The JCVD Experiment

No-one said this would be easy folks.

No-one said this would be easy folks.

Jean-Claude Van Damme (JCVD) was the “Perfect Storm” of my late teens, someone who beat numerous odds and overcame obstacles – not least of which was an obvious lack of acting talent – to become a bona fide action star, with all of the good and bad implications that title brings.

Consider this, JCVD has made 22 movies since his inauspicious debut in No Retreat, No Surrender in 1985 (as the “bad foreign guy”), on he has a career score of 5%, meaning only one of those was deemed even watchable, and get this: that one movie was made last year! So for over two decades JCVD continually managed to get hired as a lead actor and get projects off the ground despite universal critical savaging!

By the way, there are another 10 movies not even rated because they were not given a wide enough release, so his actual score may have even been lower.

So you think well OK maybe he was the people’s champion. Ehhh, not so much, moving over to find that even his best wasn’t that crash hot with the net-savvy movie-viewing public…

imdb tells us that after an early Bloodsport high of 6.2 out of 10 from voters, JCVD settled in with nothing higher than 6, (but on the + side nothing lower than a 4) between 1988 and 2008, when again the actual film titled JCVD garnered a 7.4 (so far), that is a whopping 40% increase from the average score of 5.3 / 10 that the remainder of his career scored.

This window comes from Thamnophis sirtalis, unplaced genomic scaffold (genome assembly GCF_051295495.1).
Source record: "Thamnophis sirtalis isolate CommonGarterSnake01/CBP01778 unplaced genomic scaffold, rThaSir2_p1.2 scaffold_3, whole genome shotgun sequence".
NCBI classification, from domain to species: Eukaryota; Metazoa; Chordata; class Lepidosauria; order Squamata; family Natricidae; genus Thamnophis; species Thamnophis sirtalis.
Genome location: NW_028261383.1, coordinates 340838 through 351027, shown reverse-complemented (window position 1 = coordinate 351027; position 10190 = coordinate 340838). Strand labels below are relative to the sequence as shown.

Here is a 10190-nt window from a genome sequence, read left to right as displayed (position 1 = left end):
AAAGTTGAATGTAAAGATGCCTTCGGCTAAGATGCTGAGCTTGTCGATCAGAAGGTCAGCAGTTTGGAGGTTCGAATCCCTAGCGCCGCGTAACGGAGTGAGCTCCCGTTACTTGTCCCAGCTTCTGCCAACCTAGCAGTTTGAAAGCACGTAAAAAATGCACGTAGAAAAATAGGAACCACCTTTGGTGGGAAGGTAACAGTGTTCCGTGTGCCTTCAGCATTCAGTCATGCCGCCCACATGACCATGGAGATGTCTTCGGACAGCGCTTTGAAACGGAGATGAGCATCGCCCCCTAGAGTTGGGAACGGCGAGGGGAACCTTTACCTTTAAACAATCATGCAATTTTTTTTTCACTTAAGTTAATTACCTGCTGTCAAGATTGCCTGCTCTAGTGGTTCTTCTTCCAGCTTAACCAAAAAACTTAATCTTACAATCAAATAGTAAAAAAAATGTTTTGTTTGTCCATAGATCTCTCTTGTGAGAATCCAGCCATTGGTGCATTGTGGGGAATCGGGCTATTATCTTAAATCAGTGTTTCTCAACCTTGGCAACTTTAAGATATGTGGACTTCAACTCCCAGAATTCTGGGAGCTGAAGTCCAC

Other crap that the critics have savaged scores OK with the public:

Transformers 2           RT = 19% (Very Rotten)      imdb = 6.2

Twilight                      RT = 49% (Rotten)              imdb = 6.0

Australia                     RT = 54% (Rotten)             imdb = 6.9

There are countless more examples but I can’t go on, it’s too depressing.

Suffice to say that JCVD doesn’t score high with critics and most of the time the general public, yet he keeps making movies. The public eventually came around to Mike Myers and Rob Schneider, why not JCVD? His box-office takings this decade don’t even top US $500,000, Paris Hilton’s are 64 times more than that! I think I’m going to be sick.

Where did I come in?